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Finland: coffee fights for its market share.

As in Sweden and Norway, the Finns drink coffee not only as a pleasant hot drink but it forms a vital part of the daily liquid intake. At a stead level of 10 kg per annum per capita consumption level, the popularity of coffee in Finland is certainly indisputably the highest in the world.

The industry does have some problems similar to Sweden. The consumer expects the highest qualities but also expects coffee to be reasonably priced. The roasters have been able to to meet these conflicting demands by controlling costs. The recent low cost of raw materials, trimming personnel, and restricting the level of promotions have all helped to maintain the profit margins of the industry.

Like every other country, alternative beverages have made attacks into Finnish coffee consumption. Until 1985-86, coffee consumption was 11 kg per capita per annum In the last five to six years, soft drinks and juices eroded the market via the aggressive marketing of fast-food outlets and the fact that soft drinks were priced lower than even milk products. Now soft drink sales have stagnated and coffee companies are taking advantage to maintain share though aggressive promotions of various kinds.

During the 1970's and 80's, coffee was considered a strategic retail item, as until 1986, consumption increased to the 11 kg level. It was used as a loss leader as retailers sold it at 2-4% less than the normal. margin. Even though coffee had the highest import value of any consumer food product, it sold at the lowest sales value. The retail loss was regained by increased margins on other products. In the mid-70's the emergence of discount stores which discounted the large margin items in traditional outlets further complicated the situation of the advent of the fast-food outlet phenomenon for the roasters. Coffee was discounted in another style of retail outlet without the compensation of high margins on other items. The quality of the raw material saved the roaster from declining sales from a loss of image of the value of coffee as a high quality beverage.

The market is dominated by two companies--Paulig with around 40% market share and Meira with 31%. In fact the only real movement has been a recent increase in the sale of imported ground roast coffee. Sweden and Germany are the sources for this movement and reflect perhaps an increase in the desirability of a slightly darker roast in the Finnish market. Naturally the Finnish roasters are introducing new brands to combat this erosion of their home market.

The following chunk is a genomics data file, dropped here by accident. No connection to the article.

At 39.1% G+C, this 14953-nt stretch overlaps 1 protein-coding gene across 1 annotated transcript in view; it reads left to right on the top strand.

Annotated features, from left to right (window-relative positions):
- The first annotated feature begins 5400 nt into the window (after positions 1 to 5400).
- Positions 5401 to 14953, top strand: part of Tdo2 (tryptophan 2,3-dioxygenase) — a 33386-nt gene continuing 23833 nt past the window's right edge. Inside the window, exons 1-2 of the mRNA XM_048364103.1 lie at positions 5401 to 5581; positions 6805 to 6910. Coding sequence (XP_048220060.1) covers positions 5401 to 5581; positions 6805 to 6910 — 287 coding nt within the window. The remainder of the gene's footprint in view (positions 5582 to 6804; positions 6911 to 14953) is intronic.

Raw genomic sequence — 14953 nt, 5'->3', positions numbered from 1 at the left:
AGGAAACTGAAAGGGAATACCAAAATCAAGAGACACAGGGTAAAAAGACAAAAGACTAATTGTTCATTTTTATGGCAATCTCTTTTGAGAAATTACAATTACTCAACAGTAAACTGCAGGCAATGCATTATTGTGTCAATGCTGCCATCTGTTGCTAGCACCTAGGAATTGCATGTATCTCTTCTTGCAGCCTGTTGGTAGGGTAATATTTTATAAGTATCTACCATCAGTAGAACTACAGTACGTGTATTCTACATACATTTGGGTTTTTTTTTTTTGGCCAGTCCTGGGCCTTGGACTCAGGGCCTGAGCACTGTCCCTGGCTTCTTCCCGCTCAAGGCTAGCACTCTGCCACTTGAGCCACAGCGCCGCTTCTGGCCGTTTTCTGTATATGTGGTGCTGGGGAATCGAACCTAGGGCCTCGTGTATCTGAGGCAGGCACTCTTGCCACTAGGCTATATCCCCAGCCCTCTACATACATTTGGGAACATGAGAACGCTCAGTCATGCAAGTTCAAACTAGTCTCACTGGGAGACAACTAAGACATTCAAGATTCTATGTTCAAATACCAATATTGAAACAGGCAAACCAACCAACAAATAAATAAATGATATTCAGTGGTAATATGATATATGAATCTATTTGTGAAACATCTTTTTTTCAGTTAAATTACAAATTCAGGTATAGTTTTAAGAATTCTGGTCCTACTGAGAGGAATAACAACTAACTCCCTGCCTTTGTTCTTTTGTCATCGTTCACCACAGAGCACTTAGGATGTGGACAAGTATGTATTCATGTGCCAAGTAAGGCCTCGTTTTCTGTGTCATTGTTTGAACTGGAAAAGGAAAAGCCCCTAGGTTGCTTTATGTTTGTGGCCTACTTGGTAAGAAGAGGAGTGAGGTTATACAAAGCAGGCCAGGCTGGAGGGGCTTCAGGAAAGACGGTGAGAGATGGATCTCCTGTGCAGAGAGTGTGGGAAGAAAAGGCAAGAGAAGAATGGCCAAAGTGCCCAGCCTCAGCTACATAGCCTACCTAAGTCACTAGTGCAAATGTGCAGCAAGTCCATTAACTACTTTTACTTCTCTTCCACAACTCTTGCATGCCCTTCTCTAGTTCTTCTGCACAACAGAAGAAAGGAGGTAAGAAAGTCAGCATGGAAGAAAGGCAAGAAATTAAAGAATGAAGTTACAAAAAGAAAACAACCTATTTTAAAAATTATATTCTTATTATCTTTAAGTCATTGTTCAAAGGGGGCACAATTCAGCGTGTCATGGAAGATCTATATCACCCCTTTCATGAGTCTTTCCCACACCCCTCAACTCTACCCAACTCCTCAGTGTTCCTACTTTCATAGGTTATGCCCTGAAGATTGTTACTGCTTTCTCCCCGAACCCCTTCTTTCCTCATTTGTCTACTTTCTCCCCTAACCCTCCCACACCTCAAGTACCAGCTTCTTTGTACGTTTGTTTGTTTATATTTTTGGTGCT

Another development is the merger of Luxus Kaffee and Rich Coffee to form Viking Coffee. All the roasting for the two companies will be done in Helsinki. The idea is sound but the venture is really too new to know if the market place will respond in the expected manner.

Not surprisingly is the success of the exports of coffee. Meira has had recent success in the neighboring Baltic states and expects to expand that activity constantly. Paulig for several years has successfully exported to the U.S. and constantly increases the tonnage shipped.

The basic reason that Finnish coffee is successful is that the raw materials are the best and they are handled in the most modem facilities in the world. When the consumer opens the package, the coffee is fresh. The sources are: Colombia-40%, 20-25% Costa Rica, Guatemala, Nicaragua, and Mexico, 20% high grade Brazil, 10-15% Kenya, 5-10% others. This is a 100% Arabica market.

Virtually 100% of the retailing is in 500 gram vacuum brick packs. Some are in an outer box and some of these have a tear tape to separate the package in the middle.

The Finnish market is currently stable, largely because the roasters are maintaining the quality of the blends. The exports of ground coffee from the area should, however, increase as the taste and acidity of the blends appeals to the high end consumer in places like the U.S. and Canada.
COPYRIGHT 1992 Lockwood Trade Journal Co., Inc.
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Copyright 1992 Gale, Cengage Learning. All rights reserved.

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Author:Lockwood, George
Publication:Tea & Coffee Trade Journal
Date:Nov 1, 1992
Words:661
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